The Comsat Angels, C.S. Angels, The Headhunters, Dream Command...  All this & more
Comsat Angels  - by Lynden Barber

A buffoon bedecked lounge in the Birmingham Holiday Inn, bright tropical shirts and Maclean's gleam.  

A piano, a drum-kit and a microphone, and men trying to be younger than their years. Radio 1 DJ's, somebody tells me.

Oh, the fun, the glitter, the high life.  

''I've been a cynic since I was eight years old! '' jokes Mik Glaisher, the Comsat's drummer with the peculiarly spelt name.

The Comsat Angels are looking particularly disgusted with the sight of Andy Peebles and Paul Burnett, oafing through the rock ‘n roll classics to the delighted grins of the Radio 1 Crew bathing in their aura. And they don't take too kindly to the invitation to take the rostrum for an informal rendition of Independence Day, their first single & one of the only true classic 45's of the year.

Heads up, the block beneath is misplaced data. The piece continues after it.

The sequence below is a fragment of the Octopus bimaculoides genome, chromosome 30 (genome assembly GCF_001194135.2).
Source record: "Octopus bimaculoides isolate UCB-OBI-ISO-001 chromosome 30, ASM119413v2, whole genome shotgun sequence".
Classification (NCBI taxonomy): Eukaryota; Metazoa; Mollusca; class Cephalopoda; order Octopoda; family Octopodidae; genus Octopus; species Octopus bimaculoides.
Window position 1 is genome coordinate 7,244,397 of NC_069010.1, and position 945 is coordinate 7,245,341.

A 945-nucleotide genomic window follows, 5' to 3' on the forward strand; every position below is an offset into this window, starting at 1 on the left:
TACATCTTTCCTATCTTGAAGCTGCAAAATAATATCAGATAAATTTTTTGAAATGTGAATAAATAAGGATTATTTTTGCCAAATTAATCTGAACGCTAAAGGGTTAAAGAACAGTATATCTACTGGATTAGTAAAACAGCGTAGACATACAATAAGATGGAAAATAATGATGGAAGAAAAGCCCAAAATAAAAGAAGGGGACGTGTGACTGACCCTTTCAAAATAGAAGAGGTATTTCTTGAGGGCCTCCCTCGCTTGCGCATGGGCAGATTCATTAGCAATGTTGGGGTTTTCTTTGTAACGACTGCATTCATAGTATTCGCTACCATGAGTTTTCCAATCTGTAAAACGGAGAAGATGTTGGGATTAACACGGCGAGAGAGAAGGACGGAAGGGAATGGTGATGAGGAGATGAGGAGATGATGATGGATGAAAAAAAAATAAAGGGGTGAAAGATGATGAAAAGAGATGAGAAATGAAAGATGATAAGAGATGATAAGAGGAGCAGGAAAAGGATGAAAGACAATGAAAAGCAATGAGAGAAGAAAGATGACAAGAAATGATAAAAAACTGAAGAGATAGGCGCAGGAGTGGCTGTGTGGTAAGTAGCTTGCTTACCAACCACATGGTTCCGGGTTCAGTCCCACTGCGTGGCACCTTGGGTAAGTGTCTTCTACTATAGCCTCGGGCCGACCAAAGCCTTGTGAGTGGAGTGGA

Miserable, this Sheffield bunch, you might think. But no. ''Have you heard our Born To Be Wild?'' asks lanky keyboardsman Andy Peake.  

''No, '' interrupts Kevin Bacon, the bassist. "Love Will Tear Us Apart! ''  

You’re sounding more like The Damned, I tell them.  

"Oh, we do have fun, '' says guitarist and vocalist Steve Fellows. ''We’ve got mountains of tapes that no one will ever hear. We've got an alter ego, in fact. It's fun... music is capable of a whole range of things.''  

Once in Sheffield they performed a country and Western version of Monkey Pilot, a song from their Waiting For A Miracle album.

''Because it was Sheffield a lot of people didn't notice, and thought it was puzzling, '' says Steve. "The way people see bands is always in terms of what they're supposed to be, and if you mess up their preconceptions too much they get annoyed.''  

Yes, the Comsat Angels do have fun. But then they are not a "fun band.''  

Their music has the feel of dissatisfaction running through it. Slightly down but certainly not depressing.